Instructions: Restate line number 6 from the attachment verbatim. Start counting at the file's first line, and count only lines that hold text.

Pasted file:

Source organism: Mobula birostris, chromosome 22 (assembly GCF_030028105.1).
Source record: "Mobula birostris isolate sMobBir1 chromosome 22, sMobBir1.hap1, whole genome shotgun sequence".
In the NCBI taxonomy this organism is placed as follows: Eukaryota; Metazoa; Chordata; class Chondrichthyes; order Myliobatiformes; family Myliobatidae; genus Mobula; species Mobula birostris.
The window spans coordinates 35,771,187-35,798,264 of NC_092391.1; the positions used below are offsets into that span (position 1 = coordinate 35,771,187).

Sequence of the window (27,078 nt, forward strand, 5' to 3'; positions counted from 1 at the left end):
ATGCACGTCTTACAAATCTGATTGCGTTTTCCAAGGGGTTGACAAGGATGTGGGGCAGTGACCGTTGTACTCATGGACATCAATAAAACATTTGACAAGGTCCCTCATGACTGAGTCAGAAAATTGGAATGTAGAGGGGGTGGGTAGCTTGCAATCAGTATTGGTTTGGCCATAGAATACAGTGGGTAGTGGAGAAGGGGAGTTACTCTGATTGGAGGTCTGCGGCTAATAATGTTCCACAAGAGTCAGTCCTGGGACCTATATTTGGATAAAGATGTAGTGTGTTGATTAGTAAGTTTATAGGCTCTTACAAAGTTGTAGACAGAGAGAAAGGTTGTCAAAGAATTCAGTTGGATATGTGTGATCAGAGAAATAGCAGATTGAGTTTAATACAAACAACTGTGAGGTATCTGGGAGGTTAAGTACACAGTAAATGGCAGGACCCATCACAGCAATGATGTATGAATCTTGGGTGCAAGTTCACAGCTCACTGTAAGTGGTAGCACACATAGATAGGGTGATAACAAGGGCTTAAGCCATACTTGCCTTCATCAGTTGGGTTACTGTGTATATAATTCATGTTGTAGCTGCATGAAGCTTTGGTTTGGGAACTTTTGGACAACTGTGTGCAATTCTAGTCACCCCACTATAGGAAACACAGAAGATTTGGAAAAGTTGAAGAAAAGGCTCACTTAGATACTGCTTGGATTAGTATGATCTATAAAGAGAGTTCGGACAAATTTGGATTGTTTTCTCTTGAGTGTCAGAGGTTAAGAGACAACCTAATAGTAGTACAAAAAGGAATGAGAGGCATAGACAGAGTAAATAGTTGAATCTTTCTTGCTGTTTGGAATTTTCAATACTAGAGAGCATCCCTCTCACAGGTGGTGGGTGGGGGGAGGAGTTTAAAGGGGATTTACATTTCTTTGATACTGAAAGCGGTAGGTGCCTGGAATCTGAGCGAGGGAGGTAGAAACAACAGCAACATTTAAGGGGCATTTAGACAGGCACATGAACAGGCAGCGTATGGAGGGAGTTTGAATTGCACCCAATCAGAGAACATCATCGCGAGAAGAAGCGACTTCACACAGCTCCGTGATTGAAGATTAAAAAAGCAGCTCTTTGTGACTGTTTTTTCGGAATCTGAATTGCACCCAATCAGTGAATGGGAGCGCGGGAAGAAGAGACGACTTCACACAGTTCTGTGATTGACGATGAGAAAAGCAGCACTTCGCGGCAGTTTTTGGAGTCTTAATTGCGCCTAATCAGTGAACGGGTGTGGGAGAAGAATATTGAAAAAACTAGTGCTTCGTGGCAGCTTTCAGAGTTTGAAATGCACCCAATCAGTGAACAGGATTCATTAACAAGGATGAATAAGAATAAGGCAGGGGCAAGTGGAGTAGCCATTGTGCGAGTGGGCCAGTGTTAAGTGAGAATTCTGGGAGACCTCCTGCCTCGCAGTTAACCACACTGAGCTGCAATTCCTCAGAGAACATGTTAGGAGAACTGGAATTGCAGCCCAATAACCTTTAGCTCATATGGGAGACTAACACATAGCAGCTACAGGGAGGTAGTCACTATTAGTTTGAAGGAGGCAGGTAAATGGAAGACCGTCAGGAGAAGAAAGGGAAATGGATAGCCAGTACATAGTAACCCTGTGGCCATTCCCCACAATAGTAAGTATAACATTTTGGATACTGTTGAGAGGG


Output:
ATGCACGTCTTACAAATCTGATTGCGTTTTCCAAGGGGTTGACAAGGATGTGGGGCAGTGACCGTTGTACTCATGGACATCAATAAAACATTTGACAAGGTCCCTCATGACTGAGTCAGAAAATTGGAATGTAGAGGGGGTGGGTAGCTTGCAATCAGTATTGGTTTGGCCATAGAATACAGTGGGTAGTGGAGAAGGGGAGTTACTCTGATTGGAGGTCTGCGGCTAATAATGTTCCACAAGAGTCAGTCCTGGGACCTATATTTGGATAAAGATGTAGTGTGTTGATTAGTAAGTTTATAGGCTCTTACAAAGTTGTAGACAGAGAGAAAGGTTGTCAAAGAATTCAGTTGGATATGTGTGATCAGAGAAATAGCAGATTGAGTTTAATACAAACAACTGTGAGGTATCTGGGAGGTTAAGTACACAGTAAATGGCAGGACCCATCACAGCAATGATGTATGAATCTTGGGTGCAAGTTCACAGCTCACTGTAAGTGGTAGCACACATAGATAGGGTGATAACAAGGGCTTAAGCCATACTTGCCTTCATCAGTTGGGTTACTGTGTATATAATTCATGTTGTAGCTGCATGAAGCTTTGGTTTGGGAACTTTTGGACAACTGTGTGCAATTCTAGTCACCCCACTATAGGAAACACAGAAGATTTGGAAAAGTTGAAGAAAAGGCTCACTTAGATACTGCTTGGATTAGTATGATCTATAAAGAGAGTTCGGACAAATTTGGATTGTTTTCTCTTGAGTGTCAGAGGTTAAGAGACAACCTAATAGTAGTACAAAAAGGAATGAGAGGCATAGACAGAGTAAATAGTTGAATCTTTCTTGCTGTTTGGAATTTTCAATACTAGAGAGCATCCCTCTCACAGGTGGTGGGTGGGGGGAGGAGTTTAAAGGGGATTTACATTTCTTTGATACTGAAAGCGGTAGGTGCCTGGAATCTGAGCGAGGGAGGTAGAAACAACAGCAACATTTAAGGGGCATTTAGACAGGCACATGAACAGGCAGCGTATGGAGGGAGTTTGAATTGCACCCAATCAGAGAACATCATCGCGAGAAGAAGCGACTTCACACAGCTCCGTGATTGAAGATTAAAAAAGCAGCTCTTTGTGACTGTTTTTTCGGAATCTGAATTGCACCCAATCAGTGAATGGGAGCGCGGGAAGAAGAGACGACTTCACACAGTTCTGTGATTGACGATGAGAAAAGCAGCACTTCGCGGCAGTTTTTGGAGTCTTAATTGCGCCTAATCAGTGAACGGGTGTGGGAGAAGAATATTGAAAAAACTAGTGCTTCGTGGCAGCTTTCAGAGTTTGAAATGCACCCAATCAGTGAACAGGATTCATTAACAAGGATGAATAAGAATAAGGCAGGGGCAAGTGGAGTAGCCATTGTGCGAGTGGGCCAGTGTTAAGTGAGAATTCTGGGAGACCTCCTGCCTCGCAGTTAACCACACTGAGCTGCAATTCCTCAGAGAACATGTTAGGAGAACTGGAATTGCAGCCCAATAACCTTTAGCTCATATGGGAGACTAACACATAGCAGCTACAGGGAGGTAGTCACTATTAGTTTGAAGGAGGCAGGTAAATGGAAGACCGTCAGGAGAAGAAAGGGAAATGGATAGCCAGTACATAGTAACCCTGTGGCCATTCCCCACAATAGTAAGTATAACATTTTGGATACTGTTGAGAGGG